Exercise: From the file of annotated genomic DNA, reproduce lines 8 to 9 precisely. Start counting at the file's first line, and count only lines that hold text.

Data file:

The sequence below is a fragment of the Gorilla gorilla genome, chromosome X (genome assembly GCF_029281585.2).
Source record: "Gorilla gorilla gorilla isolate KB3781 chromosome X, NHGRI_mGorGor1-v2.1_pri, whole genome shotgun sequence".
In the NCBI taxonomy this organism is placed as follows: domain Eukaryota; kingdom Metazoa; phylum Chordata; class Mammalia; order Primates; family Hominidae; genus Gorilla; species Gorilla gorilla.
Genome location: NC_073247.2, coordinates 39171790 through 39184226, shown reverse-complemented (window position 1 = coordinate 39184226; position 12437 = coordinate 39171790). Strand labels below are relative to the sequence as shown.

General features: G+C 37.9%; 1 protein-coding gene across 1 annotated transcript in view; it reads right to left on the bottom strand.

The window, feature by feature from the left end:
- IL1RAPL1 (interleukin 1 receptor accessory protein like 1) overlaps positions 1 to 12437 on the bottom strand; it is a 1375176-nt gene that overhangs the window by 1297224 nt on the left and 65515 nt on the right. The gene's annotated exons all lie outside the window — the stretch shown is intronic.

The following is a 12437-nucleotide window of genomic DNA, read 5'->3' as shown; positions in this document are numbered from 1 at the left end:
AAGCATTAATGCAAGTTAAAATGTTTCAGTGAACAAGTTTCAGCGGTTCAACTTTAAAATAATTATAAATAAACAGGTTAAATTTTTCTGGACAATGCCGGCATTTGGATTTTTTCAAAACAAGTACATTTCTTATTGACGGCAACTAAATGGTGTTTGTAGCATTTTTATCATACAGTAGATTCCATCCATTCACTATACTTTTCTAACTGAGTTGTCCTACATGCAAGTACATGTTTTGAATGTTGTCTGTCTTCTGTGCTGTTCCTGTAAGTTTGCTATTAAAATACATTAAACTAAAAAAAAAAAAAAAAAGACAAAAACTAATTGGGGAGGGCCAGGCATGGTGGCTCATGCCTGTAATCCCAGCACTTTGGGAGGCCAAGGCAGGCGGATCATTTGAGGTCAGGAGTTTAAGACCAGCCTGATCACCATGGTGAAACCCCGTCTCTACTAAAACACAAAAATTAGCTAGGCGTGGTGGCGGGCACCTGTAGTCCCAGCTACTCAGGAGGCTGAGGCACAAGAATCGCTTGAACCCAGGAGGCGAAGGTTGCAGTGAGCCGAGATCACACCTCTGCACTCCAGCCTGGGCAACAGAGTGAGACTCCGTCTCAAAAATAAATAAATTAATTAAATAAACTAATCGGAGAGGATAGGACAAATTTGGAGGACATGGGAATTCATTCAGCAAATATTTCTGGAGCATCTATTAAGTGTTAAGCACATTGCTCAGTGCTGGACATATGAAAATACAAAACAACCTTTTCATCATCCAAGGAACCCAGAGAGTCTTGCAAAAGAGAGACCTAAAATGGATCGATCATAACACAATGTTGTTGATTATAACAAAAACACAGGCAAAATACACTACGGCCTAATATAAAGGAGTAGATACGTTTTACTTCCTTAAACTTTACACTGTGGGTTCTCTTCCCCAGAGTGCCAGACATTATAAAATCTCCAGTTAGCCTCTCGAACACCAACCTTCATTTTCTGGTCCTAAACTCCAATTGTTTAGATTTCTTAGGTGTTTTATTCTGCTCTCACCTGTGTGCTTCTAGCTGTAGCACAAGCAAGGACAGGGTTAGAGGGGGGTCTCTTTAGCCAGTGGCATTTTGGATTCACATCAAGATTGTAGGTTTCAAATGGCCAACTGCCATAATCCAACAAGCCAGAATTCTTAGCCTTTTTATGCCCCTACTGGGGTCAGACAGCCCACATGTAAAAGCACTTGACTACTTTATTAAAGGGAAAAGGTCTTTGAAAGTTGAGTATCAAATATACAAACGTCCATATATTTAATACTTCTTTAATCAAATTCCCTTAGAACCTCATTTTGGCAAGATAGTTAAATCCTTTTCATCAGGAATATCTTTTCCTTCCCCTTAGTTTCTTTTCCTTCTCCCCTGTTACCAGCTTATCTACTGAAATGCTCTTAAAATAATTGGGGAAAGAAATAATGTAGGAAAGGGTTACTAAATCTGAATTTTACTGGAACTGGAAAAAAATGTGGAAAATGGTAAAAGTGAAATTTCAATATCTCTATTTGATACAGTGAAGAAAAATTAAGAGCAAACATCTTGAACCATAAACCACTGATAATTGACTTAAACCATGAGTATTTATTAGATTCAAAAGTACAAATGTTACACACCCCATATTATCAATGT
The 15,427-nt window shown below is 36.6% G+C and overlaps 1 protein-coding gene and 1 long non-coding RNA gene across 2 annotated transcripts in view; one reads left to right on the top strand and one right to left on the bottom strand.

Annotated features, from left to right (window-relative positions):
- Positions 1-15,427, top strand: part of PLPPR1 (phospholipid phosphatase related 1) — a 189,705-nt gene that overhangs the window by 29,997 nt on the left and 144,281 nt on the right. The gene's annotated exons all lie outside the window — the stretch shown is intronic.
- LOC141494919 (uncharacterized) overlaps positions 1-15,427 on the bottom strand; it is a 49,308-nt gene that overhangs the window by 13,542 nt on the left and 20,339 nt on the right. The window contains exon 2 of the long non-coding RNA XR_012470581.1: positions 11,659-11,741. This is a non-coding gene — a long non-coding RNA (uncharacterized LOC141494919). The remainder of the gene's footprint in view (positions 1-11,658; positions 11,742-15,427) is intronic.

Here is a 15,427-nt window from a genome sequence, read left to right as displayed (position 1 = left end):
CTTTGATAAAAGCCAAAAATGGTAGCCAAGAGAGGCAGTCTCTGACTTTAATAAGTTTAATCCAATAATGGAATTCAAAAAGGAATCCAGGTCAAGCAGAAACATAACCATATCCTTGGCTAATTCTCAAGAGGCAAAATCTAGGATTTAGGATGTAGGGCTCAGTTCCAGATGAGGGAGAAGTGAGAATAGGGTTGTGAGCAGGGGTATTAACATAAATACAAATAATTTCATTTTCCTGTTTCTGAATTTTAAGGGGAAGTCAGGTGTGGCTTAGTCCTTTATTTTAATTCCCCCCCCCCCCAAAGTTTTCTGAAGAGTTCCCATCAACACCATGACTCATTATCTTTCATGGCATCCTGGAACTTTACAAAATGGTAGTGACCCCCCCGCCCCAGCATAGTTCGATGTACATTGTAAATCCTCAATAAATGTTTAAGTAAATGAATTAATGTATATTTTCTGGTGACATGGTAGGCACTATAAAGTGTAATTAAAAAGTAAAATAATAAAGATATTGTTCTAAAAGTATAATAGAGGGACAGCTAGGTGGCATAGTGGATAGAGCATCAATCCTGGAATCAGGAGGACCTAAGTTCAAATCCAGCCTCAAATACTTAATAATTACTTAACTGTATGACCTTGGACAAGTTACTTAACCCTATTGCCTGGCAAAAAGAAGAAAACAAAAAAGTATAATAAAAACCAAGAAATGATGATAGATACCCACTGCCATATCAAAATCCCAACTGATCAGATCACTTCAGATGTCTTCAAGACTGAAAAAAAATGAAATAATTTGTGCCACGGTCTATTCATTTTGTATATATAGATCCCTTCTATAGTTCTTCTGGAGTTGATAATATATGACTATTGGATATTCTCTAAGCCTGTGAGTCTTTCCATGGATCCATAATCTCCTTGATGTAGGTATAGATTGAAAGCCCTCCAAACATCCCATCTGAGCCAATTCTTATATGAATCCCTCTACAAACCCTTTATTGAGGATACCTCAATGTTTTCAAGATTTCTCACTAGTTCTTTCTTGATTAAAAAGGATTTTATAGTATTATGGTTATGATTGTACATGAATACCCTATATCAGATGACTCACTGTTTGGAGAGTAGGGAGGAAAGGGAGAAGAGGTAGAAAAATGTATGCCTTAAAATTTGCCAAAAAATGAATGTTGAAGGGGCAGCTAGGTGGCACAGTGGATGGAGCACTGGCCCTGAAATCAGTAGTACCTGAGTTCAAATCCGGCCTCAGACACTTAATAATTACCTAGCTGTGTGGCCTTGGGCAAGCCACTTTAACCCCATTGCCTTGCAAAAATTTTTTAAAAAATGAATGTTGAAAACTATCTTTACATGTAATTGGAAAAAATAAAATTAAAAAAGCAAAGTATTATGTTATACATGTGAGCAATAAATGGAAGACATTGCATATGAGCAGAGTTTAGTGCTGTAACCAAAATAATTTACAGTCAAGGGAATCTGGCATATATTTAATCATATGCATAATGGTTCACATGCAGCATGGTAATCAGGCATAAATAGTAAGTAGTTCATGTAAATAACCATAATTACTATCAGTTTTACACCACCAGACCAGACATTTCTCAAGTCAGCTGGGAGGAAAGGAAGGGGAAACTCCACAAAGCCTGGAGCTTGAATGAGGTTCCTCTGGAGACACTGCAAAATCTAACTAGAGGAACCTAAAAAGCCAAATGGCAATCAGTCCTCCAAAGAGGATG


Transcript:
The following is a 12437-nucleotide window of genomic DNA, read 5'->3' as shown; positions in this document are numbered from 1 at the left end:
AAGCATTAATGCAAGTTAAAATGTTTCAGTGAACAAGTTTCAGCGGTTCAACTTTAAAATAATTATAAATAAACAGGTTAAATTTTTCTGGACAATGCCGGCATTTGGATTTTTTCAAAACAAGTACATTTCTTATTGACGGCAACTAAATGGTGTTTGTAGCATTTTTATCATACAGTAGATTCCATCCATTCACTATACTTTTCTAACTGAGTTGTCCTACATGCAAGTACATGTTTTGAATGTTGTCTGTCTTCTGTGCTGTTCCTGTAAGTTTGCTATTAAAATACATTAAACTAAAAAAAAAAAAAAAAAGACAAAAACTAATTGGGGAGGGCCAGGCATGGTGGCTCATGCCTGTAATCCCAGCACTTTGGGAGGCCAAGGCAGGCGGATCATTTGAGGTCAGGAGTTTAAGACCAGCCTGATCACCATGGTGAAACCCCGTCTCTACTAAAACACAAAAATTAGCTAGGCGTGGTGGCGGGCACCTGTAGTCCCAGCTACTCAGGAGGCTGAGGCACAAGAATCGCTTGAACCCAGGAGGCGAAGGTTGCAGTGAGCCGAGATCACACCTCTGCACTCCAGCCTGGGCAACAGAGTGAGACTCCGTCTCAAAAATAAATAAATTAATTAAATAAACTAATCGGAGAGGATAGGACAAATTTGGAGGACATGGGAATTCATTCAGCAAATATTTCTGGAGCATCTATTAAGTGTTAAGCACATTGCTCAGTGCTGGACATATGAAAATACAAAACAACCTTTTCATCATCCAAGGAACCCAGAGAGTCTTGCAAAAGAGAGACCTAAAATGGATCGATCATAACACAATGTTGTTGATTATAACAAAAACACAGGCAAAATACACTACGGCCTAATATAAAGGAGTAGATACGTTTTACTTCCTTAAACTTTACACTGTGGGTTCTCTTCCCCAGAGTGCCAGACATTATAAAATCTCCAGTTAGCCTCTCGAACACCAACCTTCATTTTCTGGTCCTAAACTCCAATTGTTTAGATTTCTTAGGTGTTTTATTCTGCTCTCACCTGTGTGCTTCTAGCTGTAGCACAAGCAAGGACAGGGTTAGAGGGGGGTCTCTTTAGCCAGTGGCATTTTGGATTCACATCAAGATTGTAGGTTTCAAATGGCCAACTGCCATAATCCAACAAGCCAGAATTCTTAGCCTTTTTATGCCCCTACTGGGGTCAGACAGCCCACATGTAAAAGCACTTGACTACTTTATTAAAGGGAAAAGGTCTTTGAAAGTTGAGTATCAAATATACAAACGTCCATATATTTAATACTTCTTTAATCAAATTCCCTTAGAACCTCATTTTGGCAAGATAGTTAAATCCTTTTCATCAGGAATATCTTTTCCTTCCCCTTAGTTTCTTTTCCTTCTCCCCTGTTACCAGCTTATCTACTGAAATGCTCTTAAAATAATTGGGGAAAGAAATAATGTAGGAAAGGGTTACTAAATCTGAATTTTACTGGAACTGGAAAAAAATGTGGAAAATGGTAAAAGTGAAATTTCAATATCTCTATTTGATACAGTGAAGAAAAATTAAGAGCAAACATCTTGAACCATAAACCACTGATAATTGACTTAAACCATGAGTATTTATTAGATTCAAAAGTACAAATGTTACACACCCCATATTATCAATGT